Weak counter-arguments point to problems with the "standard" arguments (as given in, e.g., Bostrom’s Superintelligence), especially shaky models and assumptions that are too strong. These arguments are often of a substantial quality and are often presented by people who themselves worry about AI safety. Elverin calls these objections “weak” because they do not attempt to imply that the probability of a bad outcome is close to zero: “For example, even if you accept Paul Christiano's arguments against “fast takeoff”, they only drive the probability of this down to about 20%. Weak counter-arguments are interesting, but the decision to personally focus on AI safety doesn't strongly depend on the probability – anything above 5% is clearly a big enough deal that it doesn't make sense to work on other things.”

Strong arguments argue that the probability of existential catastrophe due to misaligned AI is tiny, usually by some combination of claiming that AGI is impossible or very far away. For example, Michael Littman has suggested that as (he believes) we’re so far from AGI, there will be a long period of human history wherein we’ll have ample time to grow up alongside powerful AIs and figure out how to align them.

Elverlin opines that “There are few arguments that are both high-quality and strong enough to qualify as an ‘objection to the importance of alignment’.” He suggests Rohin Shah's arguments for “alignment by default” as one of the better candidates.

MIRI's April fools "Death With Dignity" strategy might be seen as an argument against the importance of working on alignment, but only in the sense that we might have almost no hope of solving it. In the same category are the “something else will kill us first, so there’s no point worrying about AI alignment” arguments.

What are the different versions of decision theory?

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The three main classes of decision theory are evidential decision theory, causal theory and logical decision theory.

Evidential decision theory (EDT) reasons with the conditional probability of events based on the evidence. An agent using EDT selects the action which has the best expected outcome based on the evidence available. It views its action as one more fact about the world, which it can reason about, but does not distinguish the causal effect of its actions from any other conditional factor. See What is "evidential decision theory" for further explanation.

Causal decision theory (CDT) reasons about the causal relationship between the decision and its physical consequences. An agent using CDT views its choice as affecting the specific action that it takes, and, by extension, everything which that action causes. It selects the action which will bring about the best expected outcome based on its knowledge at the time of the decision. See What is "causal decision theory" for further explanation.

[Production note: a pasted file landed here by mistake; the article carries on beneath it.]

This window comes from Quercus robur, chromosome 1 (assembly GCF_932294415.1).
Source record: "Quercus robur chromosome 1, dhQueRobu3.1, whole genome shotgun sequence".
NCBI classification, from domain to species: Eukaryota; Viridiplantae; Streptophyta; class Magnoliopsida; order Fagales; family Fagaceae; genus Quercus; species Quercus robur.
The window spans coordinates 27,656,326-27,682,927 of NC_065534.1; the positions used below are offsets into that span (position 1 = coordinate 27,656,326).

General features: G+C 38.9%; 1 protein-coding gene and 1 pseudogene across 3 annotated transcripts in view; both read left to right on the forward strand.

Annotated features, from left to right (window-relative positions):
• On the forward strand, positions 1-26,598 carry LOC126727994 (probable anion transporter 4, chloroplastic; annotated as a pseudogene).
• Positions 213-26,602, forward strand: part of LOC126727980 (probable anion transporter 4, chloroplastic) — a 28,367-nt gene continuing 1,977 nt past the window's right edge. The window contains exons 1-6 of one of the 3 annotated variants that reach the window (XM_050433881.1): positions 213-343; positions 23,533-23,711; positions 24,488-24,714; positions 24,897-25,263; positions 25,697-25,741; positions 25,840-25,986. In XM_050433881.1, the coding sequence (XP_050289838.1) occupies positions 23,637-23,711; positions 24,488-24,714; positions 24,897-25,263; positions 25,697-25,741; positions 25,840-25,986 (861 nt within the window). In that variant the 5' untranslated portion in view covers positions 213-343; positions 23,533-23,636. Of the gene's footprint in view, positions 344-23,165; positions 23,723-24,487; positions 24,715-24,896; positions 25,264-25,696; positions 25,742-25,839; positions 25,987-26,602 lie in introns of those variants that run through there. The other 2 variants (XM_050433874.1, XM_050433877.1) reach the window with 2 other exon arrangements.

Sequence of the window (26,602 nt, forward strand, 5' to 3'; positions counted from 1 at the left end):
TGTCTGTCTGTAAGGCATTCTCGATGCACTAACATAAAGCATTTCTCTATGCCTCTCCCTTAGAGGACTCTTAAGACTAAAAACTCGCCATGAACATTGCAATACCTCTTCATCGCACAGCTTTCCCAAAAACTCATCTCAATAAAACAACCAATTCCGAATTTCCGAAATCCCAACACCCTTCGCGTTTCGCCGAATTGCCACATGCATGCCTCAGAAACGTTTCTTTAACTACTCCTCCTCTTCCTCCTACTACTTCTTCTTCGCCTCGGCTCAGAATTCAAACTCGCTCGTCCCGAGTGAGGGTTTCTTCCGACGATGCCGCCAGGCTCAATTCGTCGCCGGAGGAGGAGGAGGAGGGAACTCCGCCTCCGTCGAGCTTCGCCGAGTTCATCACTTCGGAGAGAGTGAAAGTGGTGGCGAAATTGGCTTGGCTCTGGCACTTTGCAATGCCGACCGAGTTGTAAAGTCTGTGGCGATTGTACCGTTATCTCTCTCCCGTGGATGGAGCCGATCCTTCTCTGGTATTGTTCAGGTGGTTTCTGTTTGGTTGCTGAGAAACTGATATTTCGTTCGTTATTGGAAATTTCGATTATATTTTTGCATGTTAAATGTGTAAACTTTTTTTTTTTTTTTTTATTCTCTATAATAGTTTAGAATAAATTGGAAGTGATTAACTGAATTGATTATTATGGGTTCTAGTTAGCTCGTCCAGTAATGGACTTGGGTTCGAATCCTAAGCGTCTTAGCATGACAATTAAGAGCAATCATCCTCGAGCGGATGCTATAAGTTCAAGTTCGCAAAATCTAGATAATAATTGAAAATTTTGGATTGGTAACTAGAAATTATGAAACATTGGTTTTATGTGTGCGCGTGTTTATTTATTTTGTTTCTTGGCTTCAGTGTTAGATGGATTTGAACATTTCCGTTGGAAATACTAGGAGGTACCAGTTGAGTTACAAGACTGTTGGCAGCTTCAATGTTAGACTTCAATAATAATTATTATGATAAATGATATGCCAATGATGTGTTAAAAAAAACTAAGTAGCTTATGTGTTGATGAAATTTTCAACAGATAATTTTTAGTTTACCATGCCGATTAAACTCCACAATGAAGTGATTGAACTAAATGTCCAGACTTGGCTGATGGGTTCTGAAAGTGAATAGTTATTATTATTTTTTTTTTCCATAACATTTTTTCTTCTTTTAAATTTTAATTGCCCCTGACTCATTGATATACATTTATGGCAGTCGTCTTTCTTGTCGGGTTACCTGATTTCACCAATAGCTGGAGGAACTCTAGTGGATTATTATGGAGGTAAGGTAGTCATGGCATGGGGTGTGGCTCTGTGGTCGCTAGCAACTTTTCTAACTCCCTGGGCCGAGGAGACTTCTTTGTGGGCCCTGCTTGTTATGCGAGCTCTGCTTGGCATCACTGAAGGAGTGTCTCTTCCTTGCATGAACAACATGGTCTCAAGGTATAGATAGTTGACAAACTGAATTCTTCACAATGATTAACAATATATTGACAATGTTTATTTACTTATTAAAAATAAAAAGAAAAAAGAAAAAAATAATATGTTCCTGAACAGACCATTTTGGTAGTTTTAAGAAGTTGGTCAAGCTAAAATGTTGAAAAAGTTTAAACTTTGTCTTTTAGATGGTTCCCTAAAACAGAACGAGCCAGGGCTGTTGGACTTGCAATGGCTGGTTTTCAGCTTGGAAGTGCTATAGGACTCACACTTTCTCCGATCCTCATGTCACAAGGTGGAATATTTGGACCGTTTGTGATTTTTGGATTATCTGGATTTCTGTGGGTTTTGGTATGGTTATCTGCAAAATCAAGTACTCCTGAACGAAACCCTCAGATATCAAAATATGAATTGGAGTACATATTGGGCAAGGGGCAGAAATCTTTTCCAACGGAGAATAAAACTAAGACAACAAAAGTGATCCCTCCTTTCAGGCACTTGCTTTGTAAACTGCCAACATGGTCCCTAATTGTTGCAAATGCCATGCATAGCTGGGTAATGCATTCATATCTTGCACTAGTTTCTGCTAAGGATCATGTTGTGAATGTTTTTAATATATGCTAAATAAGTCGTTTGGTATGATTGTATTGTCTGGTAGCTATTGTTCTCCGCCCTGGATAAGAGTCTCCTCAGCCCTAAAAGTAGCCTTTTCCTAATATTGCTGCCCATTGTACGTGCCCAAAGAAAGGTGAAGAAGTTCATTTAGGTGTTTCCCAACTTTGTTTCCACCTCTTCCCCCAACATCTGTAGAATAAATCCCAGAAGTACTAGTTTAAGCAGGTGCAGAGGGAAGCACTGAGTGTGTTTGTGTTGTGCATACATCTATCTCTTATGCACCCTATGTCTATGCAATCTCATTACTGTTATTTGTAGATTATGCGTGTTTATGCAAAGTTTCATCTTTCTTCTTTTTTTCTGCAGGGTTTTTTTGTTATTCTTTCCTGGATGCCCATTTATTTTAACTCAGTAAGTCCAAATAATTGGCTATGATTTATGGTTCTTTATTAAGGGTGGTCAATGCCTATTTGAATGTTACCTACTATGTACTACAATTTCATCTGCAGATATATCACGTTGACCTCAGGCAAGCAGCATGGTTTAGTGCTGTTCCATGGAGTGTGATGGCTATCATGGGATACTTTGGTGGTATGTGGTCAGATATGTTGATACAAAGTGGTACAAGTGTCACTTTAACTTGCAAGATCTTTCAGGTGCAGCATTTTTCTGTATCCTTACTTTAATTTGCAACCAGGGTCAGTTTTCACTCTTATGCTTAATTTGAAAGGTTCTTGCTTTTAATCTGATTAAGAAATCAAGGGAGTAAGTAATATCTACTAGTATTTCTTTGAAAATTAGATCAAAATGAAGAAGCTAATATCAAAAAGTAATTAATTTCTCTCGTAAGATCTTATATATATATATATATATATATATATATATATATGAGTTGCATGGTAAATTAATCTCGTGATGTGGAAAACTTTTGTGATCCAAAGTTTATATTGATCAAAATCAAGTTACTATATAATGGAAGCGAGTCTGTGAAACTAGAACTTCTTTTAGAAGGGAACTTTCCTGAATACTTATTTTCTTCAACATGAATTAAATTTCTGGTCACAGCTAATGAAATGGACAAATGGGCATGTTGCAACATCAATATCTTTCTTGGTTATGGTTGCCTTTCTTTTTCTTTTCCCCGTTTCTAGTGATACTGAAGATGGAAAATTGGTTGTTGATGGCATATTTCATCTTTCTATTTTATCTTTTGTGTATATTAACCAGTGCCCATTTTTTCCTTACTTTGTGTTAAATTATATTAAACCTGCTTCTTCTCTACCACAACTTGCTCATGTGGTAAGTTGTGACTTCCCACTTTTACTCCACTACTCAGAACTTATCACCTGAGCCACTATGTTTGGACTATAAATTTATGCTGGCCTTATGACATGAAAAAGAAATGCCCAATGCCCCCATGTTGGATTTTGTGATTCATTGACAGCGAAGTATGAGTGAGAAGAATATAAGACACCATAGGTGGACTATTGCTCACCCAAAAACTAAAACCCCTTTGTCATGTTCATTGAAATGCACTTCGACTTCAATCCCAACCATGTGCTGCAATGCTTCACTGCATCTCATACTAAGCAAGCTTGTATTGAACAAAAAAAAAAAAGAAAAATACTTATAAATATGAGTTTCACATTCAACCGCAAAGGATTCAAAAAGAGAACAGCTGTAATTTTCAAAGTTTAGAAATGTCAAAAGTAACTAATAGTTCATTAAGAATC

Logical decision theory (LDT) is a class of decision theories, including updateless decision theory functional decision theory and timeless decision theory, which share in making use of logical counterfactuals. An agent using a LDT will act as if it controls the logical output of its own decision algorithm, and not just its immediate action. In general a LDT can outperform other forms of decision theory in problems that include:

A specific example of a LDT is Functional Decision Theory (FDT). This says that agents should treat one’s decision as the output of a fixed mathematical function that answers the question, “Which output of this very function would yield the best outcome?”. It does not calculate the best outcome based on its immediate circumstance, but rather views itself as an instance of a function which must be consistent under all instantiations that it finds itself in.

See What is "functional decision theory"? and What is "logical decision theory" for further explanation .

Further reading:

Decision Theory FAQ

comprehensive list of decision theories

What does Elon Musk think about AI safety?

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Elon Musk has expressed his concerns about AI safety many times and founded OpenAI in an attempt to make safe AI more widely distributed (as opposed to allowing a singleton, which he fears would be misused or dangerously unaligned). In a YouTube video from November 2019 Musk stated that there's a lack of investment in AI safety and that there should be a government agency to reduce risk to the public from AI.

What is "HCH"?

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Humans Consulting HCH (HCH) is a recursive acronym describing a setup where humans can consult simulations of themselves to help answer questions. It is a concept used in discussion of the iterated amplification proposal to solve the alignment problem.

It was first described by Paul Christiano in his post Humans Consulting HCH:

Consider a human Hugh who has access to a question-answering machine. Suppose the machine answers question Q by perfectly imitating how Hugh would answer question Q, if Hugh had access to the question-answering machine.

That is, Hugh is able to consult a copy of Hugh, who is able to consult a copy of Hugh, who is able to consult a copy of Hugh…

Let’s call this process HCH, for “Humans Consulting HCH.”

What is "evidential decision theory"?